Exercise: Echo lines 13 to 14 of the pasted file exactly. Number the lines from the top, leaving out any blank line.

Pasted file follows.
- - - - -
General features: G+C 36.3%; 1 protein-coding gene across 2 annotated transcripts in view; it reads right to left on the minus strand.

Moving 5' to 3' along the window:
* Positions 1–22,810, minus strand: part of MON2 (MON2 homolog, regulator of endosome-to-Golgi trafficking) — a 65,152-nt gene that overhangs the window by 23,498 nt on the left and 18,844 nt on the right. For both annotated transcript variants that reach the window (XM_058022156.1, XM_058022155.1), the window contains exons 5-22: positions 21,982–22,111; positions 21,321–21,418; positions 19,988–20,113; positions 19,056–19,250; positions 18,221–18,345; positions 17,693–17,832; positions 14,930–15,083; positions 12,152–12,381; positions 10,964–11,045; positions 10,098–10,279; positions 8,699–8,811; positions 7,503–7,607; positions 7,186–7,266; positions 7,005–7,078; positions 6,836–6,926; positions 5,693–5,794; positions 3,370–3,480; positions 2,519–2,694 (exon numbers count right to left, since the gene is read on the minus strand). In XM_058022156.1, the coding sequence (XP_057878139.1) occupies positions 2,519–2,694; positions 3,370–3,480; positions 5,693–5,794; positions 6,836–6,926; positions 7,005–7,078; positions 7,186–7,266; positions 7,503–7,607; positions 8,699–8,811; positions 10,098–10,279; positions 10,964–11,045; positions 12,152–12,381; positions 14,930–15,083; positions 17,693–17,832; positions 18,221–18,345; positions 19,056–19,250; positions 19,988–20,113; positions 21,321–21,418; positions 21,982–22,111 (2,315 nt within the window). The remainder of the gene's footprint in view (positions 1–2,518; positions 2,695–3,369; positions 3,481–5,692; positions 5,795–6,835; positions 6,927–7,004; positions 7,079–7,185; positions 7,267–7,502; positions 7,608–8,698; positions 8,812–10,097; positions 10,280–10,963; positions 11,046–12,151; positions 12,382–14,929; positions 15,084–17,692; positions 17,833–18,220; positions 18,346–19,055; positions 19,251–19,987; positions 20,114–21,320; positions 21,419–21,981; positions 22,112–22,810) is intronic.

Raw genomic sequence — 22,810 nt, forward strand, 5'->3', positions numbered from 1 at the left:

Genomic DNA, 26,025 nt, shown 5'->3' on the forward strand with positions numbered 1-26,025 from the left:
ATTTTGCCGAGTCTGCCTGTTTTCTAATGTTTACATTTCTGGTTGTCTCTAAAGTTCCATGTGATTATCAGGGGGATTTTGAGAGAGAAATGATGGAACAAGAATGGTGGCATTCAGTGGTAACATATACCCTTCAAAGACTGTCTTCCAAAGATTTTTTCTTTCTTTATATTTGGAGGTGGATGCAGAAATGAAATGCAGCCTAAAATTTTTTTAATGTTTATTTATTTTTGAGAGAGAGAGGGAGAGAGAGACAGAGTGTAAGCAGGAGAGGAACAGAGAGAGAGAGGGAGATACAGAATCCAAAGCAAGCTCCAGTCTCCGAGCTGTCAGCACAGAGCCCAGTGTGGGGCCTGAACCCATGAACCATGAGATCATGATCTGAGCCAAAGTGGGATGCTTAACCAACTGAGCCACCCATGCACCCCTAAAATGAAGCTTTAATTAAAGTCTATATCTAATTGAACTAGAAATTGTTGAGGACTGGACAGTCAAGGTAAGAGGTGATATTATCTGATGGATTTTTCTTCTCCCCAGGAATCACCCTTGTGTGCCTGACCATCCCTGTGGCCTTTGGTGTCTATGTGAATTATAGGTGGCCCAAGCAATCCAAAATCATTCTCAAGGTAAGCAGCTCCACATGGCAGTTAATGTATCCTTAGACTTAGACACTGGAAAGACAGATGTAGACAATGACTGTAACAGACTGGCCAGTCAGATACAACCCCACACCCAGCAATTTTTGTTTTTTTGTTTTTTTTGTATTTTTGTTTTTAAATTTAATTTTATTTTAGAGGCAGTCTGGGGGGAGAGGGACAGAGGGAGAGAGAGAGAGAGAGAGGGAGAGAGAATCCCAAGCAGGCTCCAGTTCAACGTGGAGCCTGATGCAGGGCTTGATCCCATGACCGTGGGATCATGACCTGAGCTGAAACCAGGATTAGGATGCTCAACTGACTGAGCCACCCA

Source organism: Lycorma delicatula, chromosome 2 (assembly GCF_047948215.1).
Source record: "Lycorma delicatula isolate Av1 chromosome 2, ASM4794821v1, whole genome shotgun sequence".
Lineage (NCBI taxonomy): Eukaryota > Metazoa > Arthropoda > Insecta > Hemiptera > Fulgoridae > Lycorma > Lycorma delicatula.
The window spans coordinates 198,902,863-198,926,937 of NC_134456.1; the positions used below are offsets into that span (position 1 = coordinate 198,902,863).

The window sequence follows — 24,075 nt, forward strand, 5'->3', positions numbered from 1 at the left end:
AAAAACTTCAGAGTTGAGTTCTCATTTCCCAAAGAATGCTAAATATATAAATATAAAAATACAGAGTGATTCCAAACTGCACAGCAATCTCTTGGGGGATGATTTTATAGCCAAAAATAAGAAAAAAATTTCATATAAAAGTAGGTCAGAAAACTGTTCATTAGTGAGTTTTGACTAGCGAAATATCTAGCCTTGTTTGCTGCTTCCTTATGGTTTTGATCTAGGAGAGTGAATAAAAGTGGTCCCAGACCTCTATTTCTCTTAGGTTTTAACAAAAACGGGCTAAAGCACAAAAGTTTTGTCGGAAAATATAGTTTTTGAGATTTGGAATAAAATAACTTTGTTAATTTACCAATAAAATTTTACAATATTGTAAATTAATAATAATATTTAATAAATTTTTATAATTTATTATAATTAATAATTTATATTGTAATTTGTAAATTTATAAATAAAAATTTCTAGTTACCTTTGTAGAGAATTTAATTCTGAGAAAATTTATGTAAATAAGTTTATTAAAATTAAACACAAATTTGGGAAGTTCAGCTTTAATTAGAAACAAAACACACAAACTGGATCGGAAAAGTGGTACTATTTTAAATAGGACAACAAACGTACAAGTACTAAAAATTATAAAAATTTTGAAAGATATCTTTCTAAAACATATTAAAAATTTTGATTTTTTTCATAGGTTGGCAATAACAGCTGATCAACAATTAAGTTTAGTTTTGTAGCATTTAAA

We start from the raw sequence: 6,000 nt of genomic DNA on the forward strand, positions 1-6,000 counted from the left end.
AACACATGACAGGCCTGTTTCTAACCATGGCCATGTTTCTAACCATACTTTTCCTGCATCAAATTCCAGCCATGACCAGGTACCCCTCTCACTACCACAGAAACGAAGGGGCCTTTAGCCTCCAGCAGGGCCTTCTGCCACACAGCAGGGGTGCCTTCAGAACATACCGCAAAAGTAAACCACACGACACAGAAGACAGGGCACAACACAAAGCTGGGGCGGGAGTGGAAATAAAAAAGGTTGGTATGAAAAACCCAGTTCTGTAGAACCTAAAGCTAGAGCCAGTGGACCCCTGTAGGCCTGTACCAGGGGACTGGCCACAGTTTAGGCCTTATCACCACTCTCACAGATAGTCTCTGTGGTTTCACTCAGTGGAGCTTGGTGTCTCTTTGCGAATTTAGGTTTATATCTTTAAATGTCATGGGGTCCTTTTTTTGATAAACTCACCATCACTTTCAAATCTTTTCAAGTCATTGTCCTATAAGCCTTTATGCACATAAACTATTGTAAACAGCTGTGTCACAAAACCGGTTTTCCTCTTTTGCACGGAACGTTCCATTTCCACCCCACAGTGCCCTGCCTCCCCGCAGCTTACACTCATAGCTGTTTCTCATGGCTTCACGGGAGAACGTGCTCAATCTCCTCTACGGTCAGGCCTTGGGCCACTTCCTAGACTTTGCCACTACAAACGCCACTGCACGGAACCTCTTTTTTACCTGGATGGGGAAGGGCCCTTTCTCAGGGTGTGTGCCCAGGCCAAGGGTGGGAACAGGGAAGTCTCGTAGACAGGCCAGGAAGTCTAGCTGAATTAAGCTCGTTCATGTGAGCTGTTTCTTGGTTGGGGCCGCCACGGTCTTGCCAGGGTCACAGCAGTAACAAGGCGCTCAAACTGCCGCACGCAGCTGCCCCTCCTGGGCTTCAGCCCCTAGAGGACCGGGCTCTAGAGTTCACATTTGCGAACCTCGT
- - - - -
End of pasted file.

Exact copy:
We start from the raw sequence: 6,000 nt of genomic DNA on the forward strand, positions 1-6,000 counted from the left end.
AACACATGACAGGCCTGTTTCTAACCATGGCCATGTTTCTAACCATACTTTTCCTGCATCAAATTCCAGCCATGACCAGGTACCCCTCTCACTACCACAGAAACGAAGGGGCCTTTAGCCTCCAGCAGGGCCTTCTGCCACACAGCAGGGGTGCCTTCAGAACATACCGCAAAAGTAAACCACACGACACAGAAGACAGGGCACAACACAAAGCTGGGGCGGGAGTGGAAATAAAAAAGGTTGGTATGAAAAACCCAGTTCTGTAGAACCTAAAGCTAGAGCCAGTGGACCCCTGTAGGCCTGTACCAGGGGACTGGCCACAGTTTAGGCCTTATCACCACTCTCACAGATAGTCTCTGTGGTTTCACTCAGTGGAGCTTGGTGTCTCTTTGCGAATTTAGGTTTATATCTTTAAATGTCATGGGGTCCTTTTTTTGATAAACTCACCATCACTTTCAAATCTTTTCAAGTCATTGTCCTATAAGCCTTTATGCACATAAACTATTGTAAACAGCTGTGTCACAAAACCGGTTTTCCTCTTTTGCACGGAACGTTCCATTTCCACCCCACAGTGCCCTGCCTCCCCGCAGCTTACACTCATAGCTGTTTCTCATGGCTTCACGGGAGAACGTGCTCAATCTCCTCTACGGTCAGGCCTTGGGCCACTTCCTAGACTTTGCCACTACAAACGCCACTGCACGGAACCTCTTTTTTACCTGGATGGGGAAGGGCCCTTTCTCAGGGTGTGTGCCCAGGCCAAGGGTGGGAACAGGGAAGTCTCGTAGACAGGCCAGGAAGTCTAGCTGAATTAAGCTCGTTCATGTGAGCTGTTTCTTGGTTGGGGCCGCCACGGTCTTGCCAGGGTCACAGCAGTAACAAGGCGCTCAAACTGCCGCACGCAGCTGCCCCTCCTGGGCTTCAGCCCCTAGAGGACCGGGCTCTAGAGTTCACATTTGCGAACCTCGT